Sometimes when I get into this mode of perception, I’ll write down my distorted thought and rewrite a different way of perceiving the situation. Here are some examples of reimagining these beliefs in a new way.
“I hate you, I love you” can be instead: “I love you and sometimes you really frustrate me. I dislike your behavior right now, it’s hurtful to me. I can be frustrated and dislike what you’re doing but still love you.” There’s room for all of this.
“You are perfect I must be evil” becomes: “No one is perfect. No one is evil. I’m doing my best and so are you. We’re having a disagreement right now and that’s okay. No one is ‘bad’ here. We’re just not seeing eye to eye right now and that’s part of life.”
The Angel vs Devil Complex: This is really just a twist on all things, situations, and people as either all good (perfect) or all bad (evil). My therapist always reminds me: “No one is all good or all bad. There’s no such thing. You have good parts and bad parts; you’re a human being.”
NOTE: You can read the original article HERE
There are so many upsides of having Borderline PD. True, at times living with BPD can feel very debilitating, but a person with BPD must keep their perspective balanced and see the positive traits that they have. I always say that BPD is ‘Invalidated Sensitivity’. Having BPD means that you also have many great qualities. This article says it well.
EXCERPTS FROM THE ARTICLE
Here is a list on the upsides of BPD.
- Resilience – Many people with BPD have battled struggles with drug and alcohol addictions, self-harm, suicidal behaviour, and eating disorders. Many are survivors of trauma and therefore the ability to manage the emotional dysregulations on a daily basis is nothing short of being warriors.
- Empathy and compassion – People with BPD experience greater internal and external turmoil. However, this in turn allows for the ability to recognise and have greater insight for others in similar situations. Sharing stories of lived experience about emotional pain encourages others to open up and gives a sense of belonging and freedom from stigma. For instance, a study has shown that people with BPD are able to read facial expressions and emotions better than those without BPD.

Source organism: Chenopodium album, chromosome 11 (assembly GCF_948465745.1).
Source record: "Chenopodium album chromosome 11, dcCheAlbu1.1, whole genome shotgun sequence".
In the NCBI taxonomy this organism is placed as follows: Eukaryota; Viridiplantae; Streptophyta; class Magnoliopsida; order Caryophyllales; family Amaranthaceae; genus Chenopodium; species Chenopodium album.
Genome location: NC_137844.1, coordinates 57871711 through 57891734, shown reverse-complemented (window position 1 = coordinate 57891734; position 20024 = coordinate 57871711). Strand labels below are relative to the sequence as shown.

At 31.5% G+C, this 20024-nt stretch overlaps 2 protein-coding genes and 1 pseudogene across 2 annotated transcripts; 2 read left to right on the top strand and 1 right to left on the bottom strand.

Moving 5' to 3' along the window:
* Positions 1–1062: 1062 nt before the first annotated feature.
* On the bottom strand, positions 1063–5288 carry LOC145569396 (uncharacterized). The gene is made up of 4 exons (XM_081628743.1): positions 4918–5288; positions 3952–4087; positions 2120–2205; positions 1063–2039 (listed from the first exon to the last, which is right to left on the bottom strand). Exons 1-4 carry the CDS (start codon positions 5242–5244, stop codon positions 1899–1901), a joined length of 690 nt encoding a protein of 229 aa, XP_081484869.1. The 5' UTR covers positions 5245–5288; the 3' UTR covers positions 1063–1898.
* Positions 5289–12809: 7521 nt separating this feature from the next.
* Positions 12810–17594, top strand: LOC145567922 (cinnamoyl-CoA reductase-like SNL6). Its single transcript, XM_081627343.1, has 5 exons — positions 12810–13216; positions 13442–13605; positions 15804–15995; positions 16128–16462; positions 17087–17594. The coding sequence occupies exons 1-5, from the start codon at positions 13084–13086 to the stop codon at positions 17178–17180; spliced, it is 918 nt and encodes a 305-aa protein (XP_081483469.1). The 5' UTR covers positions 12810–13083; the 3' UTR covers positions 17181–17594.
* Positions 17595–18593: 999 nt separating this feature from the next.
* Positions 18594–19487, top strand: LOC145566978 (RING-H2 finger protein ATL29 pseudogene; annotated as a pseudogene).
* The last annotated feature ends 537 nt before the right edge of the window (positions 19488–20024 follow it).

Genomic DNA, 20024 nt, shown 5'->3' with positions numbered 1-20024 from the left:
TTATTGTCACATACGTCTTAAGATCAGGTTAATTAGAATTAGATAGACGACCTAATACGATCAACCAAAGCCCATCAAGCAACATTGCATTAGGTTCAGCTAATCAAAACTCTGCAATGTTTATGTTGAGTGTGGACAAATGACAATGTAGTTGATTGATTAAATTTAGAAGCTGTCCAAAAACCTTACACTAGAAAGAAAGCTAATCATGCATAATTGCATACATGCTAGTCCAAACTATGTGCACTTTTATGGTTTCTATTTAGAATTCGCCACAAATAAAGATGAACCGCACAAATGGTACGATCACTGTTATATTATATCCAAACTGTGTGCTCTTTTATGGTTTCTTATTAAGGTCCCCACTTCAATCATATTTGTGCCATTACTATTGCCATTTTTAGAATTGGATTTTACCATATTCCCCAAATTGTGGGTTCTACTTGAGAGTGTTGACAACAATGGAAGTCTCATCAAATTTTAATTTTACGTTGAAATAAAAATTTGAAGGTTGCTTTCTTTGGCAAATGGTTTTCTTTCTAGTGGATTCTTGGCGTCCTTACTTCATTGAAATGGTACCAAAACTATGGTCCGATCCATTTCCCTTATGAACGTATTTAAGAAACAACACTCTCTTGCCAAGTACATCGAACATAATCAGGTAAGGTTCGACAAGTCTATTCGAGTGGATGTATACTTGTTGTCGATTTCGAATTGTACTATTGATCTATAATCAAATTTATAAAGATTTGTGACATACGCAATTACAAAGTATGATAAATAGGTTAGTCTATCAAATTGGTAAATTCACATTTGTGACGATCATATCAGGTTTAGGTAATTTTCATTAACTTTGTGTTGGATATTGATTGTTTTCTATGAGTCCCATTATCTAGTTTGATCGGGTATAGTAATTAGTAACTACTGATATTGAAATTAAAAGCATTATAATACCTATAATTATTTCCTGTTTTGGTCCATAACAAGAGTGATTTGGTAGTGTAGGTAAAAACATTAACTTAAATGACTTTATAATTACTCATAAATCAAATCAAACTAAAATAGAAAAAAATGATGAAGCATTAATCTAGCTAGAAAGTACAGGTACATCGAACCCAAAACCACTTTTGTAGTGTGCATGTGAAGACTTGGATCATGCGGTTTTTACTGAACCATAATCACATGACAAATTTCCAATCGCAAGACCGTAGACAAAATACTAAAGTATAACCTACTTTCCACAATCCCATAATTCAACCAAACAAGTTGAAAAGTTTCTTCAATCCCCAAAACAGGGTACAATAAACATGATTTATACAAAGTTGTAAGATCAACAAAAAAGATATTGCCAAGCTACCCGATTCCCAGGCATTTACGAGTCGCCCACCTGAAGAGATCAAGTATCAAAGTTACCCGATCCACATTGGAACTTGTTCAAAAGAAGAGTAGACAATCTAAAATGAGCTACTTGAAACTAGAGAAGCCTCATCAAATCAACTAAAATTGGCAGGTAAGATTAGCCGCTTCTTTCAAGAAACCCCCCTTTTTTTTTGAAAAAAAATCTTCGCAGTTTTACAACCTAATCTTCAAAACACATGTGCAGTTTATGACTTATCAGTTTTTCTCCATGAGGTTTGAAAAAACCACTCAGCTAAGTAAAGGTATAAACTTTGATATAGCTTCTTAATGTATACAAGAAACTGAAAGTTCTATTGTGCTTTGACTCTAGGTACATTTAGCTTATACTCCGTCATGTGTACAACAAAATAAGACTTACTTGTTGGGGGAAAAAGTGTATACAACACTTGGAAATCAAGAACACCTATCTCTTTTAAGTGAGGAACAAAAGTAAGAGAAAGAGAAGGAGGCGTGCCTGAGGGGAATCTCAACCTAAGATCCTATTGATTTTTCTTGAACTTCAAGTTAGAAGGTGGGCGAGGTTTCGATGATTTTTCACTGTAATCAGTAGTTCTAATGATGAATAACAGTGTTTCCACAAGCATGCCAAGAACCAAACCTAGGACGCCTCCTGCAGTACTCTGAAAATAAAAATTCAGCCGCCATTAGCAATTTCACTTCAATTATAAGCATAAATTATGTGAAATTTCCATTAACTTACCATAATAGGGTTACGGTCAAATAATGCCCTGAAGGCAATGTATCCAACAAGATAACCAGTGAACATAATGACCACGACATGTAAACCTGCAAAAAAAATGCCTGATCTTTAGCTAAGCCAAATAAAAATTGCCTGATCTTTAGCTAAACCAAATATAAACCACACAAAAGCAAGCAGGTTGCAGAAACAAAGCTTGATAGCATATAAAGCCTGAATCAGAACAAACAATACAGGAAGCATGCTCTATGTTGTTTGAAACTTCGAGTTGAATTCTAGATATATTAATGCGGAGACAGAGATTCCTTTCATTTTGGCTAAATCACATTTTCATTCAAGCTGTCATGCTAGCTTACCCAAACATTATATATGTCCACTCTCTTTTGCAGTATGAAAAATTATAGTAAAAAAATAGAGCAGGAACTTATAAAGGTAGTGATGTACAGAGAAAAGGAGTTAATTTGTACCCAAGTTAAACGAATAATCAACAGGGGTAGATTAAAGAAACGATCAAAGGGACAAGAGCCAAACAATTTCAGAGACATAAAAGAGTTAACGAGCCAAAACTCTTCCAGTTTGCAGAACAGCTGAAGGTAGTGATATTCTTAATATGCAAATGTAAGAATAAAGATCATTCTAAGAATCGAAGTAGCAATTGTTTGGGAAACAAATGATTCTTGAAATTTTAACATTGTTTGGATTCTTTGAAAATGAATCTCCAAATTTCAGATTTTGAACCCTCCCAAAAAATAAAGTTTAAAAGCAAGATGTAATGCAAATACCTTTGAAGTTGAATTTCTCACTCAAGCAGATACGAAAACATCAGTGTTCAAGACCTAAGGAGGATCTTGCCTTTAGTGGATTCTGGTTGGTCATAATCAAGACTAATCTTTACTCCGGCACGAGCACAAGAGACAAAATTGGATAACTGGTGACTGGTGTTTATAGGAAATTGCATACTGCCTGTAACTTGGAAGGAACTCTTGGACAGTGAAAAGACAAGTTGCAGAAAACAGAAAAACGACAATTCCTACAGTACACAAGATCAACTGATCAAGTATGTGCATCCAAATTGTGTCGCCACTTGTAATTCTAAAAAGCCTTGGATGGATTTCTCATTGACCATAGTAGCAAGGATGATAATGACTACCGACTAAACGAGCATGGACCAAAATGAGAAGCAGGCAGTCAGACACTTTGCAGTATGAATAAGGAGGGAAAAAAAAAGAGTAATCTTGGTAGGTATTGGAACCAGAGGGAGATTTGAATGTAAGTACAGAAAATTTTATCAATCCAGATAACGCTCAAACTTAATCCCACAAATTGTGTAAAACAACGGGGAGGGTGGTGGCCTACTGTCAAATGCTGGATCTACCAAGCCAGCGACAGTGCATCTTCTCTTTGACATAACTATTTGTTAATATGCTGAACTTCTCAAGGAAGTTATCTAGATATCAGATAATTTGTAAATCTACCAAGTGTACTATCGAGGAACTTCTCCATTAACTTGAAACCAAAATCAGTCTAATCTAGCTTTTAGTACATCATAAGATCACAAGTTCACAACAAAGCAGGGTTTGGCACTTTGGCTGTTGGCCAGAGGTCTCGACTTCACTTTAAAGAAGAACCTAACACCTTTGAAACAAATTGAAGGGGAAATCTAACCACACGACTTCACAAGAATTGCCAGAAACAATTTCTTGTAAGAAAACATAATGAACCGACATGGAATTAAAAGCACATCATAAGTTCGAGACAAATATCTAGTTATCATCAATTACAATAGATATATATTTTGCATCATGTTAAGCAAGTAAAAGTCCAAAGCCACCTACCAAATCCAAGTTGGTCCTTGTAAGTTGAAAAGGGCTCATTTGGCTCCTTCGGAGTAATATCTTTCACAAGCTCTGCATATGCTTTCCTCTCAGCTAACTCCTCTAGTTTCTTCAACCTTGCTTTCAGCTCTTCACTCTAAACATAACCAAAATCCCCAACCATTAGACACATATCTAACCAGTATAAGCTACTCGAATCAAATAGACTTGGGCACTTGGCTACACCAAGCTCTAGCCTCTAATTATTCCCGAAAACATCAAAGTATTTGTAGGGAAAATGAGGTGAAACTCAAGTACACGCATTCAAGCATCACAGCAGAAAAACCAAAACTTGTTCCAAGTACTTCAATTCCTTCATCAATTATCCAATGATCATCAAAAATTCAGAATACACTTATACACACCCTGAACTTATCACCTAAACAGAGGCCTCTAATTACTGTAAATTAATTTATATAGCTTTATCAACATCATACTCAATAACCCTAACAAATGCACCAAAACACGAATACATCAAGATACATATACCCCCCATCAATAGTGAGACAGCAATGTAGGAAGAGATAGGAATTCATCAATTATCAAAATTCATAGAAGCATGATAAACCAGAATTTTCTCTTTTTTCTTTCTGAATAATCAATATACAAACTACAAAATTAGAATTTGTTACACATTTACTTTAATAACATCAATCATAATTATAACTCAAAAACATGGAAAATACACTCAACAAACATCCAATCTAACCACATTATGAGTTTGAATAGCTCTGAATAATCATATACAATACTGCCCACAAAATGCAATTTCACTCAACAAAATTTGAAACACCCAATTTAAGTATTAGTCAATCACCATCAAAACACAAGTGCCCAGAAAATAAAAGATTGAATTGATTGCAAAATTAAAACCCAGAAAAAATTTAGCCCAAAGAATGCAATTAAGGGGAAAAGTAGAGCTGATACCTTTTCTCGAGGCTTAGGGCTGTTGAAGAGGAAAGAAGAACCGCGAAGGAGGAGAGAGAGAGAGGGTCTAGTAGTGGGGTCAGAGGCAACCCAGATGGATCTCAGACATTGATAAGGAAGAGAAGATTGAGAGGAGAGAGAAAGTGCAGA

- Curiosity – Being extra sensitive and connection emotions, senses and surroundings allows for greater curiosity in the minds of those with BPD.
- Bold – Impulsivity is a BPD trait that can be positively linked to being bold, courageous and having the ability to speak one’s mind.
- Creative – The high intensity of emotions can be released into creative endeavours. Many people with BPD put their entire emotional expression into music, art, performance and writing.
- Intuition – High sensitivity to surroundings learned from childhood means people with BPD are more aware of other people’s emotional states. Sometimes the intuition may be overwhelming but when managed, people with BPD can help others in distress rather than exacerbate the pain.
- Passionate and emotional – When a person with BPD loves, the love is deep, highly committed and loyal to the relationship. Even though there may be struggles with attachment and fears of abandonment, these are ultimately manifestations of love. When the emotions are managed, liveliness and wittiness become the dominant qualities.
- Protective – The care and intensity a person with BPD feels towards another person or situation may be translated into high aggression as a method of protecting others and the self.
- Hope – The negative symptoms of BPD are indeed manageable with a combination of psychotherapy, a support network and long-term commitment. This is worth fighting for each day!
To My Loved Ones:
I am writing this letter to help you understand what those of us with borderline personality disorder (BPD) go through. It is a severe mental illness, and yet describing it is often very difficult to put into words.
Studies have shown that people diagnosed with BPD actually have brains that differ from that of the general population. The part of our brain that deals with emotional responses is overactive, meaning that we are highly sensitive and our emotions are extremely intense and unstable. The prefrontal cortex is the part of the brain that is responsible for reasoning and logic. It is this part of the brain that will stop people from behaving in a certain way due to consequences. In those of us with BPD, this part of our brain is underactive—meaning we are unable to think rationally and often act out without thinking of the consequences.
I feel this is important to tell you, as so many people are misinformed regarding this disorder, with a few questioning whether BPD is even a thing, due to the fact that you cannot “see” our mental health. If you were to see inside our brain, however, you would realize that BPD is there.Continue reading A Letter from A Loved One with BPD
A very honest and and vulnerable sharing from Shehrina Rooney in explaining how it is like to have Borderline PD